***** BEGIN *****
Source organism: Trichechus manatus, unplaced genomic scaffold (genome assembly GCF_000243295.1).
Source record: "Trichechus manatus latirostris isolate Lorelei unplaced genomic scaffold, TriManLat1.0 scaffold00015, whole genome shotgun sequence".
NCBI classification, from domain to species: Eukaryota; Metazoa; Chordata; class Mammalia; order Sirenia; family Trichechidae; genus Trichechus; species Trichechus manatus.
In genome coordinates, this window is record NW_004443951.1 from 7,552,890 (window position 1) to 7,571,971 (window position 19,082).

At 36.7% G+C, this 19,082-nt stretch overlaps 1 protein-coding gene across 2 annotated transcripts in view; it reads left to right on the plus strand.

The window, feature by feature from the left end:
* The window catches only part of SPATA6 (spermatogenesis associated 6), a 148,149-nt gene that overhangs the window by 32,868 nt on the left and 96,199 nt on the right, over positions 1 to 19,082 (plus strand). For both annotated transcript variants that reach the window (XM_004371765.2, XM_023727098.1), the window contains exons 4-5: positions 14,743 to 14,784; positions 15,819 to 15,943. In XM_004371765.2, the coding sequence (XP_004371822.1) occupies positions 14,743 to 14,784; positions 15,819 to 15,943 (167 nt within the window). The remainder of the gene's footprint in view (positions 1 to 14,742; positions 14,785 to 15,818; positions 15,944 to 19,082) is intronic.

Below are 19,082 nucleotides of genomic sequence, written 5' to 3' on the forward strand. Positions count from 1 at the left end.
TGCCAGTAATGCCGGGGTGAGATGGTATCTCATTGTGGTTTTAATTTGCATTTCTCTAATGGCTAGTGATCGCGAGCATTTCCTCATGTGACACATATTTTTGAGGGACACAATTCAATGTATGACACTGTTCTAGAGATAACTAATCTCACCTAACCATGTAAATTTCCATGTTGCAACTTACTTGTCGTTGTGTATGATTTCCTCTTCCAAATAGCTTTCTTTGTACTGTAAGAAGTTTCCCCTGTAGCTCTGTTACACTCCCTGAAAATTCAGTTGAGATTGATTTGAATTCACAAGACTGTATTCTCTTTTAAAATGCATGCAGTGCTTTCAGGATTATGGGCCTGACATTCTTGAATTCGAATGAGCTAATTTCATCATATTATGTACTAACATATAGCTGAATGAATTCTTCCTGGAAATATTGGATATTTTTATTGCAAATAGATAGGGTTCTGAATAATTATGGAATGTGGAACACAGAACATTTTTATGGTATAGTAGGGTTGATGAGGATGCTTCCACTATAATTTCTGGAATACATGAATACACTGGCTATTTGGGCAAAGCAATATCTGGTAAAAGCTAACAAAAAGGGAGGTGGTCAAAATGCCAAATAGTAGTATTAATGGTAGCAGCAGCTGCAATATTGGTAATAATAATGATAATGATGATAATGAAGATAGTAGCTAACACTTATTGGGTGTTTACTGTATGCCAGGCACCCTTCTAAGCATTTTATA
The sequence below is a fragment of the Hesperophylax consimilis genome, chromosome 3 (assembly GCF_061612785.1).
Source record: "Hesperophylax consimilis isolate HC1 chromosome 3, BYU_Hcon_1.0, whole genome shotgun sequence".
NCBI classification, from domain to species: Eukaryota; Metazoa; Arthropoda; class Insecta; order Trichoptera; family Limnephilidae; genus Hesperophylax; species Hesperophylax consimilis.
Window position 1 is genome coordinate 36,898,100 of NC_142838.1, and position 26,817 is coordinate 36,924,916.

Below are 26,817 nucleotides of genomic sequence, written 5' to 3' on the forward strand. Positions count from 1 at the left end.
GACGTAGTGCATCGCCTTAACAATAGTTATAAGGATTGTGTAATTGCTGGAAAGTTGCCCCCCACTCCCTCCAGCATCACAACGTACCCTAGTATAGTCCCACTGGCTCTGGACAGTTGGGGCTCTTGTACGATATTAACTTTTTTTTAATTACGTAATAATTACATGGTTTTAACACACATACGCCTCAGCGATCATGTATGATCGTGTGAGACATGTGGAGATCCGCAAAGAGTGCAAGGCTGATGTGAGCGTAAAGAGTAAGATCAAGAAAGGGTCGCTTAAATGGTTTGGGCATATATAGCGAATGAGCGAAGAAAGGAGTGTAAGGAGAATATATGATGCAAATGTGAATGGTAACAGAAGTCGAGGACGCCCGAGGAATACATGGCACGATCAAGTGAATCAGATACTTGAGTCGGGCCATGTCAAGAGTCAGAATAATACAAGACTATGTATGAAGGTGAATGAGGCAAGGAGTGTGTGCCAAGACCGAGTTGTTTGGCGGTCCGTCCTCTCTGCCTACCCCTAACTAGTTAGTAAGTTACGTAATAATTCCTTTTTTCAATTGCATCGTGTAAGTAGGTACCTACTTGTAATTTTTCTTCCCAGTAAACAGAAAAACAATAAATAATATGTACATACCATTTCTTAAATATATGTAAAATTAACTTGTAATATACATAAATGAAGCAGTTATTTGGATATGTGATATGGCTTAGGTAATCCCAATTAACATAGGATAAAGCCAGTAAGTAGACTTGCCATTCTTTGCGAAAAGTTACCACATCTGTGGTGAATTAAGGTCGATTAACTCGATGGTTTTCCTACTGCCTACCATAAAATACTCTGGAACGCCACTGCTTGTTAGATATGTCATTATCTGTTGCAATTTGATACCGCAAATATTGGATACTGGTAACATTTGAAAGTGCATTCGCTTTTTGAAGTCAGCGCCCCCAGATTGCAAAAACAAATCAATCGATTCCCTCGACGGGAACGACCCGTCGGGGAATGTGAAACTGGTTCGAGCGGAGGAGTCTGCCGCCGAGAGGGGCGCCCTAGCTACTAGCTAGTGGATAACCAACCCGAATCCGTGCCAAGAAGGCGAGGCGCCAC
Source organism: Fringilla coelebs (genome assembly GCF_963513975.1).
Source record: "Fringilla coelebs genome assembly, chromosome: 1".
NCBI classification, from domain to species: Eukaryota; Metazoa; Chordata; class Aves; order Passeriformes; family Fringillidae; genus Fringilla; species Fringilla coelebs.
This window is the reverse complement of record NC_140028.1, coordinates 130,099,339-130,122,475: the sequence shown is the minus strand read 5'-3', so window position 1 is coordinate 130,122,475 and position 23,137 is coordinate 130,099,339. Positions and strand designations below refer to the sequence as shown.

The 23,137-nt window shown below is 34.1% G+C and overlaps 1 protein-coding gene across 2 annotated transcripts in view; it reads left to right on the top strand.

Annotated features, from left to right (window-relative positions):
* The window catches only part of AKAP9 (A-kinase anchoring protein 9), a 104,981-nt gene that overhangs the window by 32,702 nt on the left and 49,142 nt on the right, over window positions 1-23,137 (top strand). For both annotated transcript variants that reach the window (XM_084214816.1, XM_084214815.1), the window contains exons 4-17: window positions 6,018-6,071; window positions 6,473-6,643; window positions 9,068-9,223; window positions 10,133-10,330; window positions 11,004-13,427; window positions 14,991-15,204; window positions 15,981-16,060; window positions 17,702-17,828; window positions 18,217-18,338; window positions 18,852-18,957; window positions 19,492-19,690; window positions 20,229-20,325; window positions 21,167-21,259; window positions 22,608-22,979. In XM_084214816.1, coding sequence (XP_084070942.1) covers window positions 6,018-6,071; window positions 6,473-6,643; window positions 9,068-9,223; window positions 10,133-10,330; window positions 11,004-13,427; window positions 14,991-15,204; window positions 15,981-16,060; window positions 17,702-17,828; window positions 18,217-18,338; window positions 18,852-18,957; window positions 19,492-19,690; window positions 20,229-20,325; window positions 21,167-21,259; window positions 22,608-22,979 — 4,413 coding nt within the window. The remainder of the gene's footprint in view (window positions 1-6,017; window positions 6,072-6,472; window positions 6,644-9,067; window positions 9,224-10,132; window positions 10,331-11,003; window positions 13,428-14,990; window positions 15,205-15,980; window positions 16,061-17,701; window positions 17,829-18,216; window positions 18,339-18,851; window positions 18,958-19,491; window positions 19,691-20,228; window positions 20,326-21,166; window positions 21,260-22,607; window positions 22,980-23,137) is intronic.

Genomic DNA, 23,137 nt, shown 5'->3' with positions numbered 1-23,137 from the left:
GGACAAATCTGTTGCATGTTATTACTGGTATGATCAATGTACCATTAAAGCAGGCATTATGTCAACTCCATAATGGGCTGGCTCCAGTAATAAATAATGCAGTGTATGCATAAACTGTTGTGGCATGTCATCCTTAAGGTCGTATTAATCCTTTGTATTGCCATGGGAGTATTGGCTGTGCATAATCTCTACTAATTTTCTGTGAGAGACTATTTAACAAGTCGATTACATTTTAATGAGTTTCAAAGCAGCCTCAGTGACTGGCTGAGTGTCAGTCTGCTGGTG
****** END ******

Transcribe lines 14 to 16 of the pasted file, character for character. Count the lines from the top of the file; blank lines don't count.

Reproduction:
Below are 26,817 nucleotides of genomic sequence, written 5' to 3' on the forward strand. Positions count from 1 at the left end.
GACGTAGTGCATCGCCTTAACAATAGTTATAAGGATTGTGTAATTGCTGGAAAGTTGCCCCCCACTCCCTCCAGCATCACAACGTACCCTAGTATAGTCCCACTGGCTCTGGACAGTTGGGGCTCTTGTACGATATTAACTTTTTTTTAATTACGTAATAATTACATGGTTTTAACACACATACGCCTCAGCGATCATGTATGATCGTGTGAGACATGTGGAGATCCGCAAAGAGTGCAAGGCTGATGTGAGCGTAAAGAGTAAGATCAAGAAAGGGTCGCTTAAATGGTTTGGGCATATATAGCGAATGAGCGAAGAAAGGAGTGTAAGGAGAATATATGATGCAAATGTGAATGGTAACAGAAGTCGAGGACGCCCGAGGAATACATGGCACGATCAAGTGAATCAGATACTTGAGTCGGGCCATGTCAAGAGTCAGAATAATACAAGACTATGTATGAAGGTGAATGAGGCAAGGAGTGTGTGCCAAGACCGAGTTGTTTGGCGGTCCGTCCTCTCTGCCTACCCCTAACTAGTTAGTAAGTTACGTAATAATTCCTTTTTTCAATTGCATCGTGTAAGTAGGTACCTACTTGTAATTTTTCTTCCCAGTAAACAGAAAAACAATAAATAATATGTACATACCATTTCTTAAATATATGTAAAATTAACTTGTAATATACATAAATGAAGCAGTTATTTGGATATGTGATATGGCTTAGGTAATCCCAATTAACATAGGATAAAGCCAGTAAGTAGACTTGCCATTCTTTGCGAAAAGTTACCACATCTGTGGTGAATTAAGGTCGATTAACTCGATGGTTTTCCTACTGCCTACCATAAAATACTCTGGAACGCCACTGCTTGTTAGATATGTCATTATCTGTTGCAATTTGATACCGCAAATATTGGATACTGGTAACATTTGAAAGTGCATTCGCTTTTTGAAGTCAGCGCCCCCAGATTGCAAAAACAAATCAATCGATTCCCTCGACGGGAACGACCCGTCGGGGAATGTGAAACTGGTTCGAGCGGAGGAGTCTGCCGCCGAGAGGGGCGCCCTAGCTACTAGCTAGTGGATAACCAACCCGAATCCGTGCCAAGAAGGCGAGGCGCCAC
Source organism: Fringilla coelebs (genome assembly GCF_963513975.1).